When it comes to lifting your truck, the wide array of parts available can make picking the right kit a challenge. Maybe you just need to clear a larger tire. Maybe you want your truck to stand out from all the others on the road. Or maybe you’re heading off the road and into difficult terrain. Whatever the reason, knowing what to expect from each kit available will help you make the best choice for your ride.
Leveling kits are used to raise the front end of your vehicle, making it level with the rear. This is usually accomplished one of two ways.
Strut and Coil Spacers
On modern trucks, leveling is usually accomplished with a round spacer placed at the top or bottom of your front strut assemblies or coil springs – though some designs use a strut-mount extension. The materials used to make these spacers vary from one manufacturer to another, but steel and polyurethane are most common.
Coil spacer lift kit
On vehicles equipped with torsion-bar suspension, a replacement torsion key or torsion-key spacer is used to lift the front of the vehicle. Replacing a torsion key requires use of a special tool (or some creative engineering), making this installation a little more involved.
Other leveling kit styles may include lift struts or taller coil springs to achieve front-end leveling. These styles are less common and usually found on older vehicles.
Relatively easy to install
Only lifts front end of vehicle
No significant upgrade to vehicle’s off-road handling
Body Lift Kits
A body lift spacer installed on a Jeep.
When you need to increase your vehicle’s overall ride height without enhancing your suspension, a body lift kit is worth considering. These kits use spacers of varying sizes and shapes installed between the body and frame of your vehicle. Body lifts can produce impressive ride height increases without affecting your vehicle’s suspension. In most cases, this means you won’t require an alignment after installation.
Body lift kits create greater tire clearance than a leveling kit, allowing you to install a taller, more off-road-worthy tire. This style of lift requires a vehicle with body-on-frame construction, and cannot be installed on unibody vehicles such as the Jeep Cherokee or Honda Ridgeline.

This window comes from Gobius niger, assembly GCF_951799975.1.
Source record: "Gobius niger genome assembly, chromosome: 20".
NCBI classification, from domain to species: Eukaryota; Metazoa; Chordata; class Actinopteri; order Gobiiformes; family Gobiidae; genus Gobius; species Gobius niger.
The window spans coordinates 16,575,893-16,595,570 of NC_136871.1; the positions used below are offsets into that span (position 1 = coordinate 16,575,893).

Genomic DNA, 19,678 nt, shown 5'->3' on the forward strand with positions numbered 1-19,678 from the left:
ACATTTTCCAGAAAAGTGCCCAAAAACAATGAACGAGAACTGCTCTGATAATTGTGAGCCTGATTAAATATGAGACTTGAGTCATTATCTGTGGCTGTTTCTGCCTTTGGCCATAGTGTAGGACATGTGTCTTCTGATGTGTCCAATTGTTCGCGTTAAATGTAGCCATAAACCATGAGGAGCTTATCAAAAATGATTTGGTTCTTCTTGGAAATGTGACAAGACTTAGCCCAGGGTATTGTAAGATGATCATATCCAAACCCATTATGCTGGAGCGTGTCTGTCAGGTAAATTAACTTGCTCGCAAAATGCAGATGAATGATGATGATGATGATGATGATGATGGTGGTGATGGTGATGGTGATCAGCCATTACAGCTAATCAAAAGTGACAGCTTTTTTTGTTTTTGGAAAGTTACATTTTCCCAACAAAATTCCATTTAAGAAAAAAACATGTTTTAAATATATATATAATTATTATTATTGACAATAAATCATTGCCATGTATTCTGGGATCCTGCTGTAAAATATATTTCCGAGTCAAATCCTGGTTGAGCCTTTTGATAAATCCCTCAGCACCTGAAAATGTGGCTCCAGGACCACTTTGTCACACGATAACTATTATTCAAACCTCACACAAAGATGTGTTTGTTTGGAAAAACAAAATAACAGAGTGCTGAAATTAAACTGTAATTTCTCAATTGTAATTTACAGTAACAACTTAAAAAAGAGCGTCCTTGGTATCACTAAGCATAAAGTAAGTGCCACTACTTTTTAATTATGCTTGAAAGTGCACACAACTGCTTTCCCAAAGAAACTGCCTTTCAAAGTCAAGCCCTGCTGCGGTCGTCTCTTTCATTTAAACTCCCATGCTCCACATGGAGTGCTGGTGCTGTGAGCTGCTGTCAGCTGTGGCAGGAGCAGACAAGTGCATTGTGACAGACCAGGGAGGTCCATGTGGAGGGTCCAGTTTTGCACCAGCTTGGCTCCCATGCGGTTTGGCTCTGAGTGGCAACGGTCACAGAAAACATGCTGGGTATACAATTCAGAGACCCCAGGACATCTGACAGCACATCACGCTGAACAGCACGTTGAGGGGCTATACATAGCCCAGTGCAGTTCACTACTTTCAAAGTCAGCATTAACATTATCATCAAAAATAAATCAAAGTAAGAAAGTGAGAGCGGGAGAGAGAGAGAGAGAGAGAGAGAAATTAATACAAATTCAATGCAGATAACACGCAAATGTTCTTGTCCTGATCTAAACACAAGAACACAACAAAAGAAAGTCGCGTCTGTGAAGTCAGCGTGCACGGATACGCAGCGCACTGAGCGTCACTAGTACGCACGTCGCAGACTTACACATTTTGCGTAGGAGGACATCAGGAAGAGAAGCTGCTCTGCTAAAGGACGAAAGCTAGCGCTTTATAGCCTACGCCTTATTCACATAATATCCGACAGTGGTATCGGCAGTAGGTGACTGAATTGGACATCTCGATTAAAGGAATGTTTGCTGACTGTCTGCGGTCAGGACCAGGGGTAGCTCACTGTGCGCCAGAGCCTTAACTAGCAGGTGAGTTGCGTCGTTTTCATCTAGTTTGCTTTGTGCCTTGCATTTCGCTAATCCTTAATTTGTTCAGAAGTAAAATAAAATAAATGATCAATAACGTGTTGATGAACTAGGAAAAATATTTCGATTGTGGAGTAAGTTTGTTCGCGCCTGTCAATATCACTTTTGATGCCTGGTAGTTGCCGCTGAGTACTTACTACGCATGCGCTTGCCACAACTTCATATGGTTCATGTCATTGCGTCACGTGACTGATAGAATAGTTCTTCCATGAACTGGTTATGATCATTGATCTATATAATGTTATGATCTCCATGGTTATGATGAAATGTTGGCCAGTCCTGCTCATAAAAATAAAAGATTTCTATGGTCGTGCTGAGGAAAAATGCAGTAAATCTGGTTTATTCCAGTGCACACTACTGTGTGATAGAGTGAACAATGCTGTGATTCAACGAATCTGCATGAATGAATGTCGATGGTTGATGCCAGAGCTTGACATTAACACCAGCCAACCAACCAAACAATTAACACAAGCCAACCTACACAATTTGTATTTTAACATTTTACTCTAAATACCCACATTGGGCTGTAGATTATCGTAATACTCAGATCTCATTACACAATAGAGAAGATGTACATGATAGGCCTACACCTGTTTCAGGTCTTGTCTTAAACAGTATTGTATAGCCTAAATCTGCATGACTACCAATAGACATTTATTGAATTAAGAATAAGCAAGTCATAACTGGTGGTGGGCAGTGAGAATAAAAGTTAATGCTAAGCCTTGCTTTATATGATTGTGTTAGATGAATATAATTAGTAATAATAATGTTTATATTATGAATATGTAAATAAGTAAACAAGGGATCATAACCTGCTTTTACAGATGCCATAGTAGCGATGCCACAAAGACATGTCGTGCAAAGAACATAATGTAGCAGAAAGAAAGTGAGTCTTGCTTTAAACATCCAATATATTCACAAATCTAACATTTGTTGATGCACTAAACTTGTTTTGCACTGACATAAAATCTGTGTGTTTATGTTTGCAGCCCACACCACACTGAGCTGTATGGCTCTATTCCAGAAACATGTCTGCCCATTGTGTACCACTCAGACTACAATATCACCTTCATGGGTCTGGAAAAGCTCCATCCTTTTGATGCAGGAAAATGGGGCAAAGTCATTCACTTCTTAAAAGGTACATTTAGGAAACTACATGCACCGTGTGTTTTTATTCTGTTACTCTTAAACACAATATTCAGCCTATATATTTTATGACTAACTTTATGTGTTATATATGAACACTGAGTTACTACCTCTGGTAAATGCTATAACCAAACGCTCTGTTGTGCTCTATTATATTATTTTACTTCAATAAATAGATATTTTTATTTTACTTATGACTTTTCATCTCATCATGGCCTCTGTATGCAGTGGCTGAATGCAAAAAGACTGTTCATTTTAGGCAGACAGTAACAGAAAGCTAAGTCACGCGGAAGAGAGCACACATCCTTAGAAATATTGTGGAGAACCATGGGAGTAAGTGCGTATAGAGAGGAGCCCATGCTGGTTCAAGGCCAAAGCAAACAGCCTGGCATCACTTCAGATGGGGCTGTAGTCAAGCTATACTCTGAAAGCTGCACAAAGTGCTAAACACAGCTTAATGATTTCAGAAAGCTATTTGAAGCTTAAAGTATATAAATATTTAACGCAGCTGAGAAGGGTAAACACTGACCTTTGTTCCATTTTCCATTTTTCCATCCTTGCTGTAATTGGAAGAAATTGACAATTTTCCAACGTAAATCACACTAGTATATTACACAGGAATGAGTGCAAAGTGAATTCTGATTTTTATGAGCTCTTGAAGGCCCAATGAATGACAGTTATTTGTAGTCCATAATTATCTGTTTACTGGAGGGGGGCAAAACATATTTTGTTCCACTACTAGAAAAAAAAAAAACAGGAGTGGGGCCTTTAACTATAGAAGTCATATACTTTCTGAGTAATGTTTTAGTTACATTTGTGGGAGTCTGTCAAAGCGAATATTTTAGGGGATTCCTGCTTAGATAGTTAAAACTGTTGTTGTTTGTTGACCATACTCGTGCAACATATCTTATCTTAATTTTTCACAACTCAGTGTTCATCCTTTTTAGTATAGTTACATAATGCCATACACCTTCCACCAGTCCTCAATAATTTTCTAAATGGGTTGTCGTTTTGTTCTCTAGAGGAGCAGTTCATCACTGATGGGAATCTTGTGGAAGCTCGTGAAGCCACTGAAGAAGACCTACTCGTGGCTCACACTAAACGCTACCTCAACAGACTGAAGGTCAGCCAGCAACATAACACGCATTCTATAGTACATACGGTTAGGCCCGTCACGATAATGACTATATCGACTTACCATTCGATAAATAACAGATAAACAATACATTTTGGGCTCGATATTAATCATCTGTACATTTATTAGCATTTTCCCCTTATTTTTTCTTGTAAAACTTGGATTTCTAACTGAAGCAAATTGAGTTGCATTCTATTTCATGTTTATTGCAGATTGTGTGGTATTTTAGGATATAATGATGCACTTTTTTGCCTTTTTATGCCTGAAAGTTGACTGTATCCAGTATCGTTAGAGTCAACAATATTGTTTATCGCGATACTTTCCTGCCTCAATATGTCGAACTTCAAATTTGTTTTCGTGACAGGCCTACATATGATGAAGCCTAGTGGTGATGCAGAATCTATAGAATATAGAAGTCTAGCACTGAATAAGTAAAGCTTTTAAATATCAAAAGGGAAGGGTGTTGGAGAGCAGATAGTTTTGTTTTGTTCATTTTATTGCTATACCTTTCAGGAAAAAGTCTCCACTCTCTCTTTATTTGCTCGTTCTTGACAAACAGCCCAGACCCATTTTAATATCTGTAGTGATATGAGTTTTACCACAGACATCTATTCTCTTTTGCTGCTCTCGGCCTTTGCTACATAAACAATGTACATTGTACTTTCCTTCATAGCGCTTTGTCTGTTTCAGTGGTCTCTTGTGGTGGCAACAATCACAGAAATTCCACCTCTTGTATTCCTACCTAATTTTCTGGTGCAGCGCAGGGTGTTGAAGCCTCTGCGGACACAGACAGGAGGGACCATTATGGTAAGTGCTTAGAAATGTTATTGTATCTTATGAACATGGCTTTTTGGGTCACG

A body lift kit with spacers and relocation brackets
Significant lift without impacting suspension geometry
More affordable than suspension lift kits
Clears much larger tires
Leaves visible gap between body and frame
Not available on unibody vehicles
Drilling and cutting on vehicle usually required
Suspension Lift Kits
If you need to achieve maximum lift and improve your vehicle’s off-roading handling, then it’s time to look at suspension lift kits. The most diverse style of lift kit, suspension lifts can consist of anything from a simple combination of block and coil spacers to new spindles, shock absorbers, mounting brackets, and more. In order to better understand what you can expect to find in a suspension lift kit, let’s break down the function of these individual pieces.
This is used on the rear of a vehicle equipped with leaf springs. The block acts as a spacer between the axle and the leaf springs. A rear block lift is sometimes used in conjunction with a front strut or coil spacer to create a simple, inexpensive lift that can be installed with relative ease. Although some older vehicles do have leaf springs in the front as well as the rear, this style is only recommended for the rear as installation on the front end can lead to unsafe drivability.
A rear leaf spring lift kit with spacers and extended U-bolts
Leaf kit and spring replacement packs
SuperSprings Suspension Stabilizers
Leaf kits are almost exclusively used on the rear of vehicles. An additional leaf spring is installed on the existing spring pack to achieve lift. Some lift kits will include an add-a-leaf kit or an entire leaf-spring replacement pack to improve off-road capability.
Used to raise the ride height of leaf spring suspension, shackle lifts replace the existing leaf-spring shackles on your truck. These are sometimes used to restore sagging suspension to factory height.
A spindle lift employs a modified spindle to raise the front end of the vehicle. Spindle lifts by themselves can achieve about 2 to 3 inches worth of lift. However, these parts are often found in complete suspension lift kits, working in conjunction with other parts to create greater increases in ride height.
Many suspension lift kits will include new shocks designed to accommodate longer suspension travel. Some kits will offer options between hydro and nitro shocks, while others will include dual reservoir or dual front-shock options. Click here for an overview of shock absorber options to help you make the right decision when choosing a shock to suit your needs.
Short Arm vs Long Arm Suspension Lift Kits
A front end suspension lift kit
Depending on the application, you may find kits that are identified as either “long arm” or “short arm”. Of the two, short-arm kits are simpler to install and more affordable. Long arm kits require significant modification to the vehicle making them more difficult to install. These kits also tend to be pricier than short-arm lift, though they provide a smoother ride.
Maximum ride height increase
Can significantly improve off-road handling
Able to clear much larger tires than leveling or body lift kits
Biggest investment of both time and money
Extensive modification to vehicle
Requires alignment after installation
We hope this helps you choose the right lift kit to suit your needs. If you have additional questions about lift kits or any other parts for your vehicle, call or chat today to speak with one of our product experts.